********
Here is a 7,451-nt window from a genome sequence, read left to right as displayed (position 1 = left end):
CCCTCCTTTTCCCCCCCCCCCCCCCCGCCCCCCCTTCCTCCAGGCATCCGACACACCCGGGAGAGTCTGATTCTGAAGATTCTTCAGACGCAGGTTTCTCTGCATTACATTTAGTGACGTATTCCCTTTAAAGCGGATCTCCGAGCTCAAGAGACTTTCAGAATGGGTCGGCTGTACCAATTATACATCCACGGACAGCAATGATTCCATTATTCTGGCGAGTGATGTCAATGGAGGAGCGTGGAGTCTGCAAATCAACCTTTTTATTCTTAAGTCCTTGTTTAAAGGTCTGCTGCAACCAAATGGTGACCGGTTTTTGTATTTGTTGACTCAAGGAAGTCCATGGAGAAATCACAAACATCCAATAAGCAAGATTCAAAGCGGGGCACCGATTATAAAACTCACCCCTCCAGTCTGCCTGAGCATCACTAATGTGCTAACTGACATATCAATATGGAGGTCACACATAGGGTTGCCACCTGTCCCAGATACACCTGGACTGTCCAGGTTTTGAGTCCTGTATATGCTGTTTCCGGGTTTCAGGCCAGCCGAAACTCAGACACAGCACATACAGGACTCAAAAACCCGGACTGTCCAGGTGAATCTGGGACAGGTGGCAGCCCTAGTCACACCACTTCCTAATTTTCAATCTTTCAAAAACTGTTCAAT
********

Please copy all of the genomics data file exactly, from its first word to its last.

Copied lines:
Here is a 7,451-nt window from a genome sequence, read left to right as displayed (position 1 = left end):
CCCTCCTTTTCCCCCCCCCCCCCCCCGCCCCCCCTTCCTCCAGGCATCCGACACACCCGGGAGAGTCTGATTCTGAAGATTCTTCAGACGCAGGTTTCTCTGCATTACATTTAGTGACGTATTCCCTTTAAAGCGGATCTCCGAGCTCAAGAGACTTTCAGAATGGGTCGGCTGTACCAATTATACATCCACGGACAGCAATGATTCCATTATTCTGGCGAGTGATGTCAATGGAGGAGCGTGGAGTCTGCAAATCAACCTTTTTATTCTTAAGTCCTTGTTTAAAGGTCTGCTGCAACCAAATGGTGACCGGTTTTTGTATTTGTTGACTCAAGGAAGTCCATGGAGAAATCACAAACATCCAATAAGCAAGATTCAAAGCGGGGCACCGATTATAAAACTCACCCCTCCAGTCTGCCTGAGCATCACTAATGTGCTAACTGACATATCAATATGGAGGTCACACATAGGGTTGCCACCTGTCCCAGATACACCTGGACTGTCCAGGTTTTGAGTCCTGTATATGCTGTTTCCGGGTTTCAGGCCAGCCGAAACTCAGACACAGCACATACAGGACTCAAAAACCCGGACTGTCCAGGTGAATCTGGGACAGGTGGCAGCCCTAGTCACACCACTTCCTAATTTTCAATCTTTCAAAAACTGTTCAAT